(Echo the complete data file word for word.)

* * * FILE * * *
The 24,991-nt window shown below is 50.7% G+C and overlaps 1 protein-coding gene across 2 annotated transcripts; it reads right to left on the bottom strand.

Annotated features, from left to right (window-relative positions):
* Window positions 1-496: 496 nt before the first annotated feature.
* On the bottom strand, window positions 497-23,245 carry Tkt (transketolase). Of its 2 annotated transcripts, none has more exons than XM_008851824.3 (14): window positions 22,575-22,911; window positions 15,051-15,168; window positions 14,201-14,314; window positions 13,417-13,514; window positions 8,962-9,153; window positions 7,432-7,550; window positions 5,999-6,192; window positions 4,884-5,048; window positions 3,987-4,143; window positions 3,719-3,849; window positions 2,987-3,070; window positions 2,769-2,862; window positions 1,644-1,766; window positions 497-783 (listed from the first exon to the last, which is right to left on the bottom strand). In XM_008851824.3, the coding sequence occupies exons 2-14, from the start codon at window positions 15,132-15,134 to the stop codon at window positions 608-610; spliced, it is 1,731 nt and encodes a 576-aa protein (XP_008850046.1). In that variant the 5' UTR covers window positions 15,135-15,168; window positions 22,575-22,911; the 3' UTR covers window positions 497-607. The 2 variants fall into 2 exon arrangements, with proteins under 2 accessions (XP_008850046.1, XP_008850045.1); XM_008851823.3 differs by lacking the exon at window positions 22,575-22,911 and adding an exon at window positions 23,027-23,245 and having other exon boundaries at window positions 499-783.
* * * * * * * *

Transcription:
The 24,991-nt window shown below is 50.7% G+C and overlaps 1 protein-coding gene across 2 annotated transcripts; it reads right to left on the bottom strand.

Annotated features, from left to right (window-relative positions):
* Window positions 1-496: 496 nt before the first annotated feature.
* On the bottom strand, window positions 497-23,245 carry Tkt (transketolase). Of its 2 annotated transcripts, none has more exons than XM_008851824.3 (14): window positions 22,575-22,911; window positions 15,051-15,168; window positions 14,201-14,314; window positions 13,417-13,514; window positions 8,962-9,153; window positions 7,432-7,550; window positions 5,999-6,192; window positions 4,884-5,048; window positions 3,987-4,143; window positions 3,719-3,849; window positions 2,987-3,070; window positions 2,769-2,862; window positions 1,644-1,766; window positions 497-783 (listed from the first exon to the last, which is right to left on the bottom strand). In XM_008851824.3, the coding sequence occupies exons 2-14, from the start codon at window positions 15,132-15,134 to the stop codon at window positions 608-610; spliced, it is 1,731 nt and encodes a 576-aa protein (XP_008850046.1). In that variant the 5' UTR covers window positions 15,135-15,168; window positions 22,575-22,911; the 3' UTR covers window positions 497-607. The 2 variants fall into 2 exon arrangements, with proteins under 2 accessions (XP_008850046.1, XP_008850045.1); XM_008851823.3 differs by lacking the exon at window positions 22,575-22,911 and adding an exon at window positions 23,027-23,245 and having other exon boundaries at window positions 499-783.